Oct. 31 will mark the 10th birthday of one of the most promising, yet divisive technological advancements of the 21st century: Bitcoin.
In the aftermath of the global financial crisis, the first and most famous cryptocurrency emerged from an underground network of libertarian-leaning cypherpunks. Over the past decade its popularity has soared, but so has the number of its detractors. On the eve of its anniversary, here’s a look back at some of the glorious — and infamous — moments in the short life of the world’s most famous cryptocurrency.
And where it all began:
‘I’ve been working on a new electronic cash system that’s fully peer-to-peer, with no trusted third party’
Satoshi Nakamoto, Oct. 31, 2008, 06:10:00 PM
That was the first email in a series of messages sent by Satoshi Nakamoto, the presumed pseudonym adopted by the creator of Bitcoin, in a proposal for a payment system that is completely anonymous running on a decentralized distributed ledger, known as the blockchain.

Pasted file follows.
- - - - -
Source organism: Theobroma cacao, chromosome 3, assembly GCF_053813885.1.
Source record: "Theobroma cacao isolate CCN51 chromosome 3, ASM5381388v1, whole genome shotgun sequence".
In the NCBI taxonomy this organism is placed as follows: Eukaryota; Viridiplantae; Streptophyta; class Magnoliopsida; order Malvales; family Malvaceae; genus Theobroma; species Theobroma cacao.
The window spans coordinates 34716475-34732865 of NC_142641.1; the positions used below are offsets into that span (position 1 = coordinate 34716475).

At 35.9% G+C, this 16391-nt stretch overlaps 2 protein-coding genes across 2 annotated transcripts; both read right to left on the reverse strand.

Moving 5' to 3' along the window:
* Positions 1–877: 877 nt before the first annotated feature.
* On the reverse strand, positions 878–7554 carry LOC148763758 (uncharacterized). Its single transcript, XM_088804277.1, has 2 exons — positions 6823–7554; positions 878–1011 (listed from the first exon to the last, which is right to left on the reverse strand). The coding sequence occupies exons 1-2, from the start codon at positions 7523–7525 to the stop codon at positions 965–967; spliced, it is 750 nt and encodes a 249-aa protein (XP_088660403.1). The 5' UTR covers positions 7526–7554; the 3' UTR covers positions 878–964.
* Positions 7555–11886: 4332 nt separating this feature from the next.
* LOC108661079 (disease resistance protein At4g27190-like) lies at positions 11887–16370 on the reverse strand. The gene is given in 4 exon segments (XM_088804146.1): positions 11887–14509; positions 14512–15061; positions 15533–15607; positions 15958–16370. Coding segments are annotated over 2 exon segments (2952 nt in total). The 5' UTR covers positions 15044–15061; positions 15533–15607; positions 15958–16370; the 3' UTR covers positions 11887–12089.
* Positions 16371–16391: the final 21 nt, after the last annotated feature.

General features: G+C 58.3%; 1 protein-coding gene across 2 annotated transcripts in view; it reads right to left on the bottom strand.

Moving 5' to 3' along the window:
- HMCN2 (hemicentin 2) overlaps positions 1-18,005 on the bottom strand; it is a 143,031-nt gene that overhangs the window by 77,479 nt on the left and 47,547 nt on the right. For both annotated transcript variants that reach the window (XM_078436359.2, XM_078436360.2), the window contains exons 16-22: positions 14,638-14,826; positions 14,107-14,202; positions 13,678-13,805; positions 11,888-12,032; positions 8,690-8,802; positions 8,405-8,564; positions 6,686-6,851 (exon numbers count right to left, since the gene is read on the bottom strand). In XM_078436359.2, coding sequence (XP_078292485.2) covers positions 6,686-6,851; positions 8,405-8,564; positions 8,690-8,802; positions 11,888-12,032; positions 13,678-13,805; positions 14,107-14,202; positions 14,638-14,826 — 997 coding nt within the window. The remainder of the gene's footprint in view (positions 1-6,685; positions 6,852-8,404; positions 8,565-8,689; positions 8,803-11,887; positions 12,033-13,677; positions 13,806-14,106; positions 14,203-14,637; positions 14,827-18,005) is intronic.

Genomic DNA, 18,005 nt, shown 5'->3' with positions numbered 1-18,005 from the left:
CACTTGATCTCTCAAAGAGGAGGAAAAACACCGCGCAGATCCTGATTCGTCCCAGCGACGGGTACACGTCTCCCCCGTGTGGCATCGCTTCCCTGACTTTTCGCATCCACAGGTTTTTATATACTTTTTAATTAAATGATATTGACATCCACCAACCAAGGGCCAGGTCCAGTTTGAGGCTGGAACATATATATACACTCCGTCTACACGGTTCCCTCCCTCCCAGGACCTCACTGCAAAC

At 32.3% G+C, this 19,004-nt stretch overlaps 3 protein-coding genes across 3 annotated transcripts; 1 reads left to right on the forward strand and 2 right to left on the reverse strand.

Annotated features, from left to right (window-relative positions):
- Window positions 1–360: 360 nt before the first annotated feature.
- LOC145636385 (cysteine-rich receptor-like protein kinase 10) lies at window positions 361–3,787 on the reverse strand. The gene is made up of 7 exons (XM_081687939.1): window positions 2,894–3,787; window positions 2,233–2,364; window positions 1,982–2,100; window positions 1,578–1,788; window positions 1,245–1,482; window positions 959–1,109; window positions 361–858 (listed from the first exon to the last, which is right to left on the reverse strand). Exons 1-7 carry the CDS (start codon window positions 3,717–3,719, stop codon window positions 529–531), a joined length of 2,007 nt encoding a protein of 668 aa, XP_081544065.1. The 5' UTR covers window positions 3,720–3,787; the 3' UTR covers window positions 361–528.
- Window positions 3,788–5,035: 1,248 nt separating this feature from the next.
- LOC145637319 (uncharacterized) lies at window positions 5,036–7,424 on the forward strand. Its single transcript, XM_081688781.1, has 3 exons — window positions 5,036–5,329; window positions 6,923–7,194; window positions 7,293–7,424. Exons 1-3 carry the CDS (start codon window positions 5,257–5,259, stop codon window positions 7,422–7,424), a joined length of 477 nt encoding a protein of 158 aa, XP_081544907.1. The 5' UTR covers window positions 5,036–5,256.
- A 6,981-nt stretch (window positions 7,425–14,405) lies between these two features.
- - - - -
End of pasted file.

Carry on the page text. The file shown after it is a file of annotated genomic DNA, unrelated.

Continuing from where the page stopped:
Today, there are over 2,000 cryptocurrencies, most of which will fail and become worthless, according to Barry Silbert, chief executive officer of the Digital Currency Group, and there are already close to 1,000 dead coins, ones that either failed before launching or have ceased operation, according to a website that tracks such failures.
But the very first digital currency is still going strong, albeit with plenty of ups and downs. Once worth less than 1 cent, a single Bitcoin fetched nearly $20,000 in December 2017. Today, one Bitcoin
changes hands for about $6,500.
Bitcoin’s 10-year run
The early days
After the release of the Bitcoin white paper a decade ago, Satoshi started a chain of emails to a cryptography mailing list, largely made up of cypherpunks — those who promote increased financial privacy — looking to spread and champion computer encryption. The early emails were met with both enthusiasm and skepticism.
“Bitcoin seems to be a very promising idea. I like the idea of basing security on the assumption that the CPU power of honest participants outweighs that of the attacker,” wrote computer programmer Hal Finney in an email exchange with the group.
Read: Here are all the early email exchanges between Satoshi and the cryptographers
A note that accompanied the copy of the Genesis Block gave rise to the notion that Bitcoin, in part, may have been a response to the financial crisis. “The Times 03/Jan/2009 Chancellor on brink of second bailout for banks,” the message said.
However, in an interview with MarketWatch, New York University professor David Yermack, debunked this theory, but did say that the timing definitely contributed to the hype around Bitcoin.